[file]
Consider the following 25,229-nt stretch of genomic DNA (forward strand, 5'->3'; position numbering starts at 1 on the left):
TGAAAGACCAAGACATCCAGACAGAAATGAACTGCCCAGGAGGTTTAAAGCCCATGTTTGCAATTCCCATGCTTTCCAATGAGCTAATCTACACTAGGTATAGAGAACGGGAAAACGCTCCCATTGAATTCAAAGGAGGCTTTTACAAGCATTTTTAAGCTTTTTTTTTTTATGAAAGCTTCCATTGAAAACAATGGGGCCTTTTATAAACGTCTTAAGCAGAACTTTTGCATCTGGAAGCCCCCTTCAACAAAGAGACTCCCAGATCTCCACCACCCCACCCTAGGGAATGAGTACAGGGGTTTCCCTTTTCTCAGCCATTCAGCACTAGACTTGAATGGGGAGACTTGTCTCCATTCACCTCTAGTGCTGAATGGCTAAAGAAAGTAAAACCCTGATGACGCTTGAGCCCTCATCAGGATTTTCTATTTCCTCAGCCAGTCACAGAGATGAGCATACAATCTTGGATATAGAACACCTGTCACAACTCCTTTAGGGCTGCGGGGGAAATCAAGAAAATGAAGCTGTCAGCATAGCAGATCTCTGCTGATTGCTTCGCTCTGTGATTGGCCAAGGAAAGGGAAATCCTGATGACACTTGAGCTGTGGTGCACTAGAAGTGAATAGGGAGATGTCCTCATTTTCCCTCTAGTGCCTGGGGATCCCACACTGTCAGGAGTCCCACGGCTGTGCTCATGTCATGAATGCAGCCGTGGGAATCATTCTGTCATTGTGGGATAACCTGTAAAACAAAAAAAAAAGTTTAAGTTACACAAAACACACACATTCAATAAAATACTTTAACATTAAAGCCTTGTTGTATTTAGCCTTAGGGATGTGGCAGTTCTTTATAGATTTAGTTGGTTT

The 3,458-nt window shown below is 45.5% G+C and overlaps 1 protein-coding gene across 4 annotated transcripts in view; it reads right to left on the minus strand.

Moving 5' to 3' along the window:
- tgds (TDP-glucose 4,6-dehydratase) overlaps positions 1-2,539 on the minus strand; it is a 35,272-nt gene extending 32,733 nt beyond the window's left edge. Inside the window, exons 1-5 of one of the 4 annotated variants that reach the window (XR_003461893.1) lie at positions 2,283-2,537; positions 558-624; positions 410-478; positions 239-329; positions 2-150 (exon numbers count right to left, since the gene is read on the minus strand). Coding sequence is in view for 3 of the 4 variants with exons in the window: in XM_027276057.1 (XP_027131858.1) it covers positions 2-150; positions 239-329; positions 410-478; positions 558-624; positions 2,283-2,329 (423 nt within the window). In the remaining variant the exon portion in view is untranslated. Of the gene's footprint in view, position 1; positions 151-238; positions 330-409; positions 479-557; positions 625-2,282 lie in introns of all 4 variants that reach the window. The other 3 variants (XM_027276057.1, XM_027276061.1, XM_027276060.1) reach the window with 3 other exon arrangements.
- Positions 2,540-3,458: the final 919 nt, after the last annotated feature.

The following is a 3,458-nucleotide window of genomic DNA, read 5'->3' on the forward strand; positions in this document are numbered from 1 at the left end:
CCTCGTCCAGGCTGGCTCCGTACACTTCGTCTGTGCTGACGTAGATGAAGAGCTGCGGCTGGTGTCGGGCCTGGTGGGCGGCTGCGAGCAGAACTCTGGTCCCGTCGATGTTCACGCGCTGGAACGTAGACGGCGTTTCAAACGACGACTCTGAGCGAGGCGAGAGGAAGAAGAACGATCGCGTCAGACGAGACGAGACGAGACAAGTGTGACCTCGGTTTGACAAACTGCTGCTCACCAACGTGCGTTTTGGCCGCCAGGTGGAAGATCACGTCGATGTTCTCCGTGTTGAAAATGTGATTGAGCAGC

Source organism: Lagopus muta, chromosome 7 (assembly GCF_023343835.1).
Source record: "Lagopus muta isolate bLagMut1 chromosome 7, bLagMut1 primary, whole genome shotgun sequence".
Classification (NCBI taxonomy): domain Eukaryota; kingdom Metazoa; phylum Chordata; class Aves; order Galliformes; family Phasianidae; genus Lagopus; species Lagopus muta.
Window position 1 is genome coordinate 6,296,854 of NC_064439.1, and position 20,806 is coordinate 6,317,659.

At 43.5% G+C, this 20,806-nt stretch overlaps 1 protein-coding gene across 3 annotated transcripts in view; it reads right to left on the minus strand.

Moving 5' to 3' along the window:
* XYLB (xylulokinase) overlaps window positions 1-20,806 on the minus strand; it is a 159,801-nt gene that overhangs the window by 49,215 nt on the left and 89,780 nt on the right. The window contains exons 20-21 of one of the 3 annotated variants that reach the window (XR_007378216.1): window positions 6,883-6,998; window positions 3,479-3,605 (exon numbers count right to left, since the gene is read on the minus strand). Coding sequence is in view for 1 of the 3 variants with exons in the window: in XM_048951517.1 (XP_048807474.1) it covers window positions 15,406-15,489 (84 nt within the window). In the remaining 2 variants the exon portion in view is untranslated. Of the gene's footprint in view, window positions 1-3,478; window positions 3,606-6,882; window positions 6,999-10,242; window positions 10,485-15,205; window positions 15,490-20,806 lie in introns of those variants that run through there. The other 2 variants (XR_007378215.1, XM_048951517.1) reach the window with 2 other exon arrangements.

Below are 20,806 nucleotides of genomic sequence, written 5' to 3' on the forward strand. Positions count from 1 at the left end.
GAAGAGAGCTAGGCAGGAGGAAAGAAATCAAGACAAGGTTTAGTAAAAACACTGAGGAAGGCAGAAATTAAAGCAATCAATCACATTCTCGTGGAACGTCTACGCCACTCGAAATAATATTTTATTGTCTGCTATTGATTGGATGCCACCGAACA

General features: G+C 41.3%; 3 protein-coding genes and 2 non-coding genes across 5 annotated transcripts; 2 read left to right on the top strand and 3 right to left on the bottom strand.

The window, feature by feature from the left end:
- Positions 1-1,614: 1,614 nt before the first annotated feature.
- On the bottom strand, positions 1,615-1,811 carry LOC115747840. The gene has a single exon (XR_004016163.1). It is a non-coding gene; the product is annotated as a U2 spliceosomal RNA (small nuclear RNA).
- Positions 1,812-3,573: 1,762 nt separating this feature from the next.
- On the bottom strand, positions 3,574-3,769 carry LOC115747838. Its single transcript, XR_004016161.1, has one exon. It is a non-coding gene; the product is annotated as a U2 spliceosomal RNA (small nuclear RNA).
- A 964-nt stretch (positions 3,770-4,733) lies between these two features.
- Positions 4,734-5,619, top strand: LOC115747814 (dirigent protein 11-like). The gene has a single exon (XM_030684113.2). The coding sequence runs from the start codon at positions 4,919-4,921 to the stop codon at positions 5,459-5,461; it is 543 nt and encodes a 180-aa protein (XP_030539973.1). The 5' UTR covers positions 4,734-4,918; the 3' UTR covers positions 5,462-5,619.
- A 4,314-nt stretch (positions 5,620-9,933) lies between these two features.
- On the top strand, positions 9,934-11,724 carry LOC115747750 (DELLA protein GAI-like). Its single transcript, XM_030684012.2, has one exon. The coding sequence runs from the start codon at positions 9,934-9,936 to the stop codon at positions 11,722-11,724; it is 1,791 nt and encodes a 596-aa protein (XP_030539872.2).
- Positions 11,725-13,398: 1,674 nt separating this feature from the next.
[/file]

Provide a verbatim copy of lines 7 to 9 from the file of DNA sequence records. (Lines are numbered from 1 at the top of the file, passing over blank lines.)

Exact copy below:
The following is a 3,458-nucleotide window of genomic DNA, read 5'->3' on the forward strand; positions in this document are numbered from 1 at the left end:
CCTCGTCCAGGCTGGCTCCGTACACTTCGTCTGTGCTGACGTAGATGAAGAGCTGCGGCTGGTGTCGGGCCTGGTGGGCGGCTGCGAGCAGAACTCTGGTCCCGTCGATGTTCACGCGCTGGAACGTAGACGGCGTTTCAAACGACGACTCTGAGCGAGGCGAGAGGAAGAAGAACGATCGCGTCAGACGAGACGAGACGAGACAAGTGTGACCTCGGTTTGACAAACTGCTGCTCACCAACGTGCGTTTTGGCCGCCAGGTGGAAGATCACGTCGATGTTCTCCGTGTTGAAAATGTGATTGAGCAGC

Source organism: Lagopus muta, chromosome 7 (assembly GCF_023343835.1).